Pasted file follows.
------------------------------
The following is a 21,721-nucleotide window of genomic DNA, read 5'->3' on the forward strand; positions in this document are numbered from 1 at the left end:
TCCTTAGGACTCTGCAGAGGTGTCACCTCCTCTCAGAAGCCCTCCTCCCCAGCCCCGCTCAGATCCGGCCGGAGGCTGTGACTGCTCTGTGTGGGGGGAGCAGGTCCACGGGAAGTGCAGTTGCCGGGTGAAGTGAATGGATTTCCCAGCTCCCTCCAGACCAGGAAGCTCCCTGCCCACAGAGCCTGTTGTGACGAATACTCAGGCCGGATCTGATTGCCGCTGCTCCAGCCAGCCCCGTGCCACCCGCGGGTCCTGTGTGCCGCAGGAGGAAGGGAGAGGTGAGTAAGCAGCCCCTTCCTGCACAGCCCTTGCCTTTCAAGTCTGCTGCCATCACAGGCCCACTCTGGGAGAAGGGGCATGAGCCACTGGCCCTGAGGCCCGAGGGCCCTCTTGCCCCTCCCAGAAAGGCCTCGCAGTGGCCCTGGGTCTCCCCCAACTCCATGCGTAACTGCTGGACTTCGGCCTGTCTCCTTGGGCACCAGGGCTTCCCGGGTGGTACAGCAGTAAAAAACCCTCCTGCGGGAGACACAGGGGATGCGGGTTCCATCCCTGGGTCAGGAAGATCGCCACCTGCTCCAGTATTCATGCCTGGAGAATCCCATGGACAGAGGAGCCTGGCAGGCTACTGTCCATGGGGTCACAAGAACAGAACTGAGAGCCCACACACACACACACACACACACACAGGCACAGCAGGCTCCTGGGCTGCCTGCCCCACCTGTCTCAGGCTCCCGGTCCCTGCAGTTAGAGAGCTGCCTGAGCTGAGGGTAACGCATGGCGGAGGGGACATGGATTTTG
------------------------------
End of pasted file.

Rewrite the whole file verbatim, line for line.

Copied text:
The following is a 21,721-nucleotide window of genomic DNA, read 5'->3' on the forward strand; positions in this document are numbered from 1 at the left end:
TCCTTAGGACTCTGCAGAGGTGTCACCTCCTCTCAGAAGCCCTCCTCCCCAGCCCCGCTCAGATCCGGCCGGAGGCTGTGACTGCTCTGTGTGGGGGGAGCAGGTCCACGGGAAGTGCAGTTGCCGGGTGAAGTGAATGGATTTCCCAGCTCCCTCCAGACCAGGAAGCTCCCTGCCCACAGAGCCTGTTGTGACGAATACTCAGGCCGGATCTGATTGCCGCTGCTCCAGCCAGCCCCGTGCCACCCGCGGGTCCTGTGTGCCGCAGGAGGAAGGGAGAGGTGAGTAAGCAGCCCCTTCCTGCACAGCCCTTGCCTTTCAAGTCTGCTGCCATCACAGGCCCACTCTGGGAGAAGGGGCATGAGCCACTGGCCCTGAGGCCCGAGGGCCCTCTTGCCCCTCCCAGAAAGGCCTCGCAGTGGCCCTGGGTCTCCCCCAACTCCATGCGTAACTGCTGGACTTCGGCCTGTCTCCTTGGGCACCAGGGCTTCCCGGGTGGTACAGCAGTAAAAAACCCTCCTGCGGGAGACACAGGGGATGCGGGTTCCATCCCTGGGTCAGGAAGATCGCCACCTGCTCCAGTATTCATGCCTGGAGAATCCCATGGACAGAGGAGCCTGGCAGGCTACTGTCCATGGGGTCACAAGAACAGAACTGAGAGCCCACACACACACACACACACACACACAGGCACAGCAGGCTCCTGGGCTGCCTGCCCCACCTGTCTCAGGCTCCCGGTCCCTGCAGTTAGAGAGCTGCCTGAGCTGAGGGTAACGCATGGCGGAGGGGACATGGATTTTG